Desertification is a global issue. It is defined as “land degradation in arid, semi-arid and dry sub-humid areas as a result of various factors, including climatic variations and human activities.”
On the planet, desertification is the cause of the degradation of 12 million hectares of land each year. This phenomenon affects 40 percent of the world’s population. No continent is spared. Africa alone loses four million hectares of forest per year.
From May 9 to 20, 2022, the economic capital of Cote d’Ivoire will host international discussions around the theme “Earth, Life, and Legacy: From Scarcity to Prosperity.” The idea is to ensure the sustainability of land for present and future generations.
According to the Organizing Committee, a total of 197 Heads of State and political figures will participate in this event. Desertification affects young people and women. That is why, during this COP15, the impacts of land degradation on these two categories will be studied in addition to the issues of vocational training and employment.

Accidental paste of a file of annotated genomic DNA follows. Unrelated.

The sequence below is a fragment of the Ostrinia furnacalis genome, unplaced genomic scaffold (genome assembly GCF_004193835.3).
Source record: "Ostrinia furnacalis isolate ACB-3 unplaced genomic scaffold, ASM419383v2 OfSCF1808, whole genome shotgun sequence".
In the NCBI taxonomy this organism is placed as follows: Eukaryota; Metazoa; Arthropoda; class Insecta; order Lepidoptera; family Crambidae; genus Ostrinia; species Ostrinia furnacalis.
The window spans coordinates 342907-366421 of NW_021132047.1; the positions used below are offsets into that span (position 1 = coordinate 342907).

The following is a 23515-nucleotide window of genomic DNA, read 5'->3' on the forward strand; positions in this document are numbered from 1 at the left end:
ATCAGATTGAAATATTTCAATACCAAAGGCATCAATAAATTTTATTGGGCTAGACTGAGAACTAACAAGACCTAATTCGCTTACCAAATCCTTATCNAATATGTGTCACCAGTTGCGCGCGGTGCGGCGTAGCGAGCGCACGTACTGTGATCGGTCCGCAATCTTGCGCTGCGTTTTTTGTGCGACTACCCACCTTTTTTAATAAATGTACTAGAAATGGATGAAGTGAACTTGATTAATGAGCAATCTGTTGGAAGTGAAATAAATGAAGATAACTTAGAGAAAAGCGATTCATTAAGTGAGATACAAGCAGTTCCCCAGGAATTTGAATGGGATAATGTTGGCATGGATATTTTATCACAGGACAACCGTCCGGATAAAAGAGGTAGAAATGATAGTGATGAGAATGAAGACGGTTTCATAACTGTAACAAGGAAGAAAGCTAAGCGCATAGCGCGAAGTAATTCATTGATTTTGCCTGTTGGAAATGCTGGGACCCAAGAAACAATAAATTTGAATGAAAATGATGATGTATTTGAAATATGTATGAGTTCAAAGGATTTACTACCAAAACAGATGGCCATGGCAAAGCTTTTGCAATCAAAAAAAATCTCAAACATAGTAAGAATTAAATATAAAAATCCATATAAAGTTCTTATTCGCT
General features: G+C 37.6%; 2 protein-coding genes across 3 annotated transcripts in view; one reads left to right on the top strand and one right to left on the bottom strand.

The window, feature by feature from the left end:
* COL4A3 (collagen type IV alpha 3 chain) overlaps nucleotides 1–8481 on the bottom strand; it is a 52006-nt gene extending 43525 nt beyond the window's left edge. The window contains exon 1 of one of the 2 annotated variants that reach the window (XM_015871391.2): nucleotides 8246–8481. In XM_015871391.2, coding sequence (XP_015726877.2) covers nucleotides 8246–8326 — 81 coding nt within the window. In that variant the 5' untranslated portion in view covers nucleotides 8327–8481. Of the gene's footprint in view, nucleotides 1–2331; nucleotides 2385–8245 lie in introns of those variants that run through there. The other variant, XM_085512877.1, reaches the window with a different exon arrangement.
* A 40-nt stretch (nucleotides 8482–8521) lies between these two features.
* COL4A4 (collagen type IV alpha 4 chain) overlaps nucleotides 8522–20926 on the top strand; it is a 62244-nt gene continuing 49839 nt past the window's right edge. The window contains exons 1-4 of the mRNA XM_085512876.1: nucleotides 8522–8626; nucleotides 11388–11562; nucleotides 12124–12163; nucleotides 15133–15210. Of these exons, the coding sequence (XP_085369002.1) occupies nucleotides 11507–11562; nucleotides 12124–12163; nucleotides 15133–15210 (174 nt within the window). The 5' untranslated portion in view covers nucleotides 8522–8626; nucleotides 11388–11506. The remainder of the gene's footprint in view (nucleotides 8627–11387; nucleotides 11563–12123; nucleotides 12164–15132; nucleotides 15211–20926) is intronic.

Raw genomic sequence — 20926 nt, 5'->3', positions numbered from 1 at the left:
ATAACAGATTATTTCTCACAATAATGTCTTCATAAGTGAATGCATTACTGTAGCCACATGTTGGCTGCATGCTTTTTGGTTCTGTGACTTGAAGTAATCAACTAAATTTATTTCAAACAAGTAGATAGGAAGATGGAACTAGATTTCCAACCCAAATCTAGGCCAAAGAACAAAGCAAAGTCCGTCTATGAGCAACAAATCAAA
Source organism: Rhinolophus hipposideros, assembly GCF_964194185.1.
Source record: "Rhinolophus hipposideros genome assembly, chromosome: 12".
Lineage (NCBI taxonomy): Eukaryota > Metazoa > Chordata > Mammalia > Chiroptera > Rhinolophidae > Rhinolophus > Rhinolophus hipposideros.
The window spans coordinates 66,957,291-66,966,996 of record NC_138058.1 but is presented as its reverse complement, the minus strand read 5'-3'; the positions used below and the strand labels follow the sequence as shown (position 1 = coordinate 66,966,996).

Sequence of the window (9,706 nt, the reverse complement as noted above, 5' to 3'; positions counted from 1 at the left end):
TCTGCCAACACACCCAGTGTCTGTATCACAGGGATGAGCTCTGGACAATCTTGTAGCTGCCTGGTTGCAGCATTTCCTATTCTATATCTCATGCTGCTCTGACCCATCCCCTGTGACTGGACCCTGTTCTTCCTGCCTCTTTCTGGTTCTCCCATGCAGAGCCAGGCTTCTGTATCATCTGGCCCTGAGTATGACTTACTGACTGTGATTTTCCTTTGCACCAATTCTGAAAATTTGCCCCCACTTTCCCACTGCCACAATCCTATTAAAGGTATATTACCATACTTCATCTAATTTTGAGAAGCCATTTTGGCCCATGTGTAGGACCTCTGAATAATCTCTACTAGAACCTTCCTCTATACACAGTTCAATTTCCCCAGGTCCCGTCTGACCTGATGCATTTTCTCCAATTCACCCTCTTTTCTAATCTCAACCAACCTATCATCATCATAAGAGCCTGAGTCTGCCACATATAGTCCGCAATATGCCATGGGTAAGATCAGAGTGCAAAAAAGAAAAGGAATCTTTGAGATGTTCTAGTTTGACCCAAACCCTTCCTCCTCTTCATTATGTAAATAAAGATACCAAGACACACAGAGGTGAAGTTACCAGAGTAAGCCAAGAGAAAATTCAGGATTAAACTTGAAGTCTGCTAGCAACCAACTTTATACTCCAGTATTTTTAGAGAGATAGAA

A gender caucus, meaning a meeting based on the gender approach, will take place from May 10 to 12. Prominent women, including the first president of Finland, Tarja Halonen and the First Lady of Cote d’Ivoire, Dominique Ouattara are expected to attend.
During the COP 15, Cote d’Ivoire will launch the “Abidjan Initiative” to increase its sustainable agricultural production. This program, led by President Alassane Ouattara, aims to lead the country more quickly to food self-sufficiency.
At the regional level, the focus will be on promoting sustainable cocoa production models through an alliance with other African producing countries (Cameroon, Ghana, Nigeria, Liberia and Togo) and the private sector to invest in responsibly produced cocoa.
For Abou Bamba, President of the Organizing Committee of the COP15, this meeting confirms the positioning of Cote d’Ivoire as an international actor on climate governance issues. “The COP15 aims to transform the development trajectory of Cote d’Ivoire over the next 30 years,” he said.